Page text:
"It would be hard to find a product that's more fun to sell," Ely Callaway used to say. And nobody had more fun selling golf equipment than the cackling, free-wheeling founder, chairman and CEO of Callaway Golf.
Ely moved on to the bargain barrel in the sky a few years ago, but I remembered him with a smile this morning. Which says something about the old huckster, because the article I was reading on marketwatch.com "Callaway Golf Company Releases Preliminary Third Quarter 2008 Results" was the antithesis of fun. The gist of the piece, obscured by phrases like "fully diluted earnings of $0.02 per share" and "gross margin improvement initiatives," was that Callaway Golf sales fell off $23 million from Third Quarter 2007.
"Both our international and U.S. businesses were softer than expected as a result of the turmoil in the global financial markets," said George Fellows, Callaway's current president and CEO. "These recessionary conditions had a significant adverse effect on retailer and consumer confidence and exacerbated the normal end of season sales slowdown."
When the world financial system melts down, in other words, you put off buying those shiny new X-20 Tour irons.
And yet, I thought of Ely Callaway, the master salesman, and smiled. I remembered having breakfast with him at a hotel coffee shop in Orlando in January of 1994, the week of the PGA Merchandise Show. Ely rattled his copy of The Wall Street Journal, asking, "Did you see what the stock did today?" Finding CalGolf in the NYSE stock tables, he smiled. "Ah! Up four." Ely was so tickled that he called the waitress over and, in his brittle Georgia twang, ordered a second bowl of grits. "Right away, sweetheart," she replied.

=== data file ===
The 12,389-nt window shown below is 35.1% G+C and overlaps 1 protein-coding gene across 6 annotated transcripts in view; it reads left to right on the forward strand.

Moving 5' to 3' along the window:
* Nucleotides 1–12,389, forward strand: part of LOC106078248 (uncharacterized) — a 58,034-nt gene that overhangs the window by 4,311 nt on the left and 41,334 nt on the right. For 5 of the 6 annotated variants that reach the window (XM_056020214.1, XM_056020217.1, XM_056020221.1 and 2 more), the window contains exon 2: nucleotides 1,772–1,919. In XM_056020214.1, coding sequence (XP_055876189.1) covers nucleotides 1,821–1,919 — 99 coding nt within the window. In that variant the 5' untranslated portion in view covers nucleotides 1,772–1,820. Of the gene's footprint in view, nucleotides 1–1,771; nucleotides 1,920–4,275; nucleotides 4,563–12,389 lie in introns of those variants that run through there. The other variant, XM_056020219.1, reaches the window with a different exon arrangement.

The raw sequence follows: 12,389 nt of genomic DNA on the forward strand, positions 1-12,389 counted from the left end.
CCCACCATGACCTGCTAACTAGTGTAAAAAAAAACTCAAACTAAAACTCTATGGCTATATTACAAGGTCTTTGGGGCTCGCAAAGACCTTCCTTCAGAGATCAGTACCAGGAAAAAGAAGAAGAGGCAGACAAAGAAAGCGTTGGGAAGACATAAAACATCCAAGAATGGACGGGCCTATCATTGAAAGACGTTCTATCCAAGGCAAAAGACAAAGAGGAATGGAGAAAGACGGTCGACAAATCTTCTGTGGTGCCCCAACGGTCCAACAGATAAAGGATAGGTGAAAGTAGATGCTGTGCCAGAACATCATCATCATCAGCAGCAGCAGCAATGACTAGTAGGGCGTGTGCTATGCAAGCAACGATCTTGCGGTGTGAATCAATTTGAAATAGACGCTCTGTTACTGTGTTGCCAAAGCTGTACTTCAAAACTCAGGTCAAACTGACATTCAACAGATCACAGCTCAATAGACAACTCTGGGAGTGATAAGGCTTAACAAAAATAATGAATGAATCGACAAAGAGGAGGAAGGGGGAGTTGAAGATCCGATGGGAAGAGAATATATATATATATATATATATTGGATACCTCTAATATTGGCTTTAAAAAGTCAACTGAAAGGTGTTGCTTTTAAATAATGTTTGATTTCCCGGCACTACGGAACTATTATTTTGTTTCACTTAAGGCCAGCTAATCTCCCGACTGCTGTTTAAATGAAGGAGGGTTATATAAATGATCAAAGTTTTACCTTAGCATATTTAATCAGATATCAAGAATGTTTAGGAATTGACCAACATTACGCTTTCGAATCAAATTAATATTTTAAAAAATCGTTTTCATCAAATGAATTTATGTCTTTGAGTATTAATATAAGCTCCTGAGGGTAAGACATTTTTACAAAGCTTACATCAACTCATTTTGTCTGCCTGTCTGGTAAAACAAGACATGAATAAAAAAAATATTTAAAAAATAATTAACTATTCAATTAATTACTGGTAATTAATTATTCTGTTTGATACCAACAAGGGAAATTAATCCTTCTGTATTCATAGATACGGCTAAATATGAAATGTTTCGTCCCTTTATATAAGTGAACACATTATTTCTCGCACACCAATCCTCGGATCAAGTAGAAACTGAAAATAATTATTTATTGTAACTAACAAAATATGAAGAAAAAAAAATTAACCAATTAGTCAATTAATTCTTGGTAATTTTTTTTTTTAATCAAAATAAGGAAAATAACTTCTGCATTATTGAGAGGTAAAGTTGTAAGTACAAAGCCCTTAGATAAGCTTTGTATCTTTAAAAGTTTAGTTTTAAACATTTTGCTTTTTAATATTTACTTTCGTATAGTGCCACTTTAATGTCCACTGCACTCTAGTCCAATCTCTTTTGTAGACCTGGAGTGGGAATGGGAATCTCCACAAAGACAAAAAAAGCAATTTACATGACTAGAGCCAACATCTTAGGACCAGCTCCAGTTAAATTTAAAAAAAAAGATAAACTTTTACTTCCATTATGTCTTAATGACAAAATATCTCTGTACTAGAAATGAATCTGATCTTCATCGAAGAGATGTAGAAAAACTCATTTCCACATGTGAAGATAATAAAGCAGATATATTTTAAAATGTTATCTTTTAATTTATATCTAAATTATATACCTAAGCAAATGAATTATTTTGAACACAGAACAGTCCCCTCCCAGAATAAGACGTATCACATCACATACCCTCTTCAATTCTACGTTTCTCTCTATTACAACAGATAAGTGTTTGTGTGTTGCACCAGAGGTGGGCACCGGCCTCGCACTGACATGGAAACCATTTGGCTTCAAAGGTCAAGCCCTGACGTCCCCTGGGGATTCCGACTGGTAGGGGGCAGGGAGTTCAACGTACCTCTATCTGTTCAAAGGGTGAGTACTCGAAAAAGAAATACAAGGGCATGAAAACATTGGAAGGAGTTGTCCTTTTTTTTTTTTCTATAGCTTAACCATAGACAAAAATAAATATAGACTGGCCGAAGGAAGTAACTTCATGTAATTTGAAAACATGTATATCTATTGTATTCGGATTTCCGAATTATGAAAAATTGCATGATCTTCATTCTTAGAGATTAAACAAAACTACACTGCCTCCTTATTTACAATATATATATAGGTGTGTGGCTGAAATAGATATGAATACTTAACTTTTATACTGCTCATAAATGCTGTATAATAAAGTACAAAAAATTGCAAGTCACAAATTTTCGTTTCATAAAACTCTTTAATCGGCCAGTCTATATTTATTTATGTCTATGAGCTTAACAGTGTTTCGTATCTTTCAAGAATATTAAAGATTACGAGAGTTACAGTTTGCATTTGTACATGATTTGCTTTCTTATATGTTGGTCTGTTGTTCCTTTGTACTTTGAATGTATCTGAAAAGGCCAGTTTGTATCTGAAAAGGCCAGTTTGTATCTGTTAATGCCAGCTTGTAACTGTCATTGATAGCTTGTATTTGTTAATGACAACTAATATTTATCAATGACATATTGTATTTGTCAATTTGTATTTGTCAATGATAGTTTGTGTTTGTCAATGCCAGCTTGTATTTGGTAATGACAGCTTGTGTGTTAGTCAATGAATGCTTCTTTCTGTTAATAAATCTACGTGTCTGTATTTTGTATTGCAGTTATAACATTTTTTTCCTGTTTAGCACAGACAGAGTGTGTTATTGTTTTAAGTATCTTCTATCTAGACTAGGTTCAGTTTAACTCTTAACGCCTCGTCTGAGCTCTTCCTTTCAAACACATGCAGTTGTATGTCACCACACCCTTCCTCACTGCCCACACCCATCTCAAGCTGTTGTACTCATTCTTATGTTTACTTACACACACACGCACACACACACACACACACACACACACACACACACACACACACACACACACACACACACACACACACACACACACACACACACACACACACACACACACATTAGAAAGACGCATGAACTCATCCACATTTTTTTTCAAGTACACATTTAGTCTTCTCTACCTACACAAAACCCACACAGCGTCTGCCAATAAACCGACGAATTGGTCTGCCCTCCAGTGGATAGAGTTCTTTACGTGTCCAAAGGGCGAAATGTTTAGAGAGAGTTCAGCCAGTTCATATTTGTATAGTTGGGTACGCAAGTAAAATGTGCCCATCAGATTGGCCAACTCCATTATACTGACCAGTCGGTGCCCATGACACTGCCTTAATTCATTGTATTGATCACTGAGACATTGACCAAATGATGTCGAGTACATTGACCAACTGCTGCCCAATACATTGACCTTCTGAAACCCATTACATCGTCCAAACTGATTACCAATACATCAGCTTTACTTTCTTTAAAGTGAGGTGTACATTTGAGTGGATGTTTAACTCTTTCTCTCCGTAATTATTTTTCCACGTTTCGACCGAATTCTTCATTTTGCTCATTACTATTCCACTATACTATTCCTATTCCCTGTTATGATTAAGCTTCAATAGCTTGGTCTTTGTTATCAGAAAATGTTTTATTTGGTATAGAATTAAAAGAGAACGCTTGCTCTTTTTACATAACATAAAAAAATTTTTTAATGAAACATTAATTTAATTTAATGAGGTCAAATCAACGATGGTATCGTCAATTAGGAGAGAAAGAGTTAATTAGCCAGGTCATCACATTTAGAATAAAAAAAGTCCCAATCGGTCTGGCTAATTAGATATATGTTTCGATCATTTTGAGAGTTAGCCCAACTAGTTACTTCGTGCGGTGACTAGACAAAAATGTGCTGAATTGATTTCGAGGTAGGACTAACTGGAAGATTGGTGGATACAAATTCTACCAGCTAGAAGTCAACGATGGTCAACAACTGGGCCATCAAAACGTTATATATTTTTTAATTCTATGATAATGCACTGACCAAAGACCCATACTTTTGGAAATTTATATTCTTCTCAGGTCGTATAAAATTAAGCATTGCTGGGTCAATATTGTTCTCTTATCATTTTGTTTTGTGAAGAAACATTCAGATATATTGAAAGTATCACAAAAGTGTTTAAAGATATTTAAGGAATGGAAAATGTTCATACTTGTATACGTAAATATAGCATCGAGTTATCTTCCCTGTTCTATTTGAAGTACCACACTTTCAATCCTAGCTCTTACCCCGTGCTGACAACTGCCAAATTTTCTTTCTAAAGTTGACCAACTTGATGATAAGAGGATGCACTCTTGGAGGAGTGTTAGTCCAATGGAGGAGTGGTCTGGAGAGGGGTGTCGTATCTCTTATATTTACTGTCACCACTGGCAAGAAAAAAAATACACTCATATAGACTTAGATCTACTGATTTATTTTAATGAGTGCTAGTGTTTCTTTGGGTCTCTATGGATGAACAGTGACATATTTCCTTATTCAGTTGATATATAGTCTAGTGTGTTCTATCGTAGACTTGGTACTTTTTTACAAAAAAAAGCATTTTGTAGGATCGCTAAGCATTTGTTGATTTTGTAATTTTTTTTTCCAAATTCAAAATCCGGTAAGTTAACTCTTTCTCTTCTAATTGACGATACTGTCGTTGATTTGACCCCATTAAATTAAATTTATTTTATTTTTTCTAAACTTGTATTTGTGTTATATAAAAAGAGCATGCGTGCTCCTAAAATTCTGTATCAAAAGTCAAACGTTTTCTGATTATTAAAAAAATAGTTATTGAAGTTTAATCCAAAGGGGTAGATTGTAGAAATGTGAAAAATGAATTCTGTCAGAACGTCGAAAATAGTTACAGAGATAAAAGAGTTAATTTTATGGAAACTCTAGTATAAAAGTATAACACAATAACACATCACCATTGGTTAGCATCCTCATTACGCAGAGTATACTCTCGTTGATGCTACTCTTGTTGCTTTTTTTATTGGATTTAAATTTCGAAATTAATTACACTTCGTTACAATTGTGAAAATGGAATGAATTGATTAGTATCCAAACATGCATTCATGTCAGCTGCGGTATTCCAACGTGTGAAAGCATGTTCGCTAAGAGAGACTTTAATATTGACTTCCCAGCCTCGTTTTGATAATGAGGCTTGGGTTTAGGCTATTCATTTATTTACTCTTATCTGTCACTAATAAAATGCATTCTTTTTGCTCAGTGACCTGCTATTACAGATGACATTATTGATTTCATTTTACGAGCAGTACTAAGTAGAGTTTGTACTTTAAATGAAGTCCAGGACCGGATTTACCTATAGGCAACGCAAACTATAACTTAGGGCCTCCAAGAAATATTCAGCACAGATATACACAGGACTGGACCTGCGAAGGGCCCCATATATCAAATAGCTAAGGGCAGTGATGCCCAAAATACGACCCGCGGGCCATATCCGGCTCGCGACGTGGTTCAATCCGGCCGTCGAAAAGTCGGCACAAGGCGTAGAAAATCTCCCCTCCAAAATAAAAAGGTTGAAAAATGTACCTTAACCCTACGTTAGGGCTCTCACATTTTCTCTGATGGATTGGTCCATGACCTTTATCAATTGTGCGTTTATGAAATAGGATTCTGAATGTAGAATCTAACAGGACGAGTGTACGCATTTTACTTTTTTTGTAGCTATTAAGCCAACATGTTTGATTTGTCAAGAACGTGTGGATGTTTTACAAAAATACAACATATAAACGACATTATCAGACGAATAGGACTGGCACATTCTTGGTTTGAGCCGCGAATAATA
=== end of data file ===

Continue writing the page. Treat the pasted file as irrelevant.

Ely turned to his wife, Cindy. "Did you hear that? 'Sweetheart!'"
Cindy said, "You are a sweetheart."
At 74, Ely was having the time of his life. I remember him in his office in Carlsbad, Calif., fanning magazine ads out on his desk: the ads of competitors who claimed they made oversized drivers that could bash a golf ball farther and straighter than Callaway's bulbous Big Bertha driver. The old man flashed his pixie smile. "It's wonderful," he said of the carping ads. "They mention Big Bertha in their ads more than their own names!"
He thought the other companies were missing the point with their carefully plotted graphs and their photographs of Iron Byron. Robots, Ely argued, couldn't measure a club's appearance and feel factors that contributed to user confidence. "We don't say Big Bertha is the world's longest driver," he said. "We call it the world's friendliest driver."
Only Ely, who had made two previous fortunes in the touchy-sniffy worlds of textiles and wine making, would have hung an adjective like "friendliest" on a cold lump of stainless steel. But therein lay his genius. With an understanding of golf psychology surpassing that of most golf-industry insiders, the wily founder built Callaway Golf from a three-worker outfit making hickory-shafted putters and wedges to a 3,000-employee juggernaut with annual sales of roughly a billion dollars.
He was more than a chief executive; he was the face of Callaway Golf, an iconic figure comparable to KFC's Colonel Sanders or Wendy's Dave Thomas. As an industrial prophet, Callaway could out-Iacocca Iacocca and out-Perot Perot. He condemned consultants, praised the American worker and supported protectionism. He pointed with pride to his Carlsbad factory, a spotless, high-tech operation that employed hundreds of workers, mostly black and Hispanic. "In the old days, this is what American industry did," he told me on a tour of the factory floor. "It made products so good that the world wanted to buy them. We've got to get back to that position."
Did Ely see the storm clouds gathering over the American economy? I doubt it. He was too optimistic and too much the indefatigable salesmen to go down that gloomy road.
But how I wish he were still around to lift our spirits, make us want to hit it longer and straighter, and put us back in a buying mood.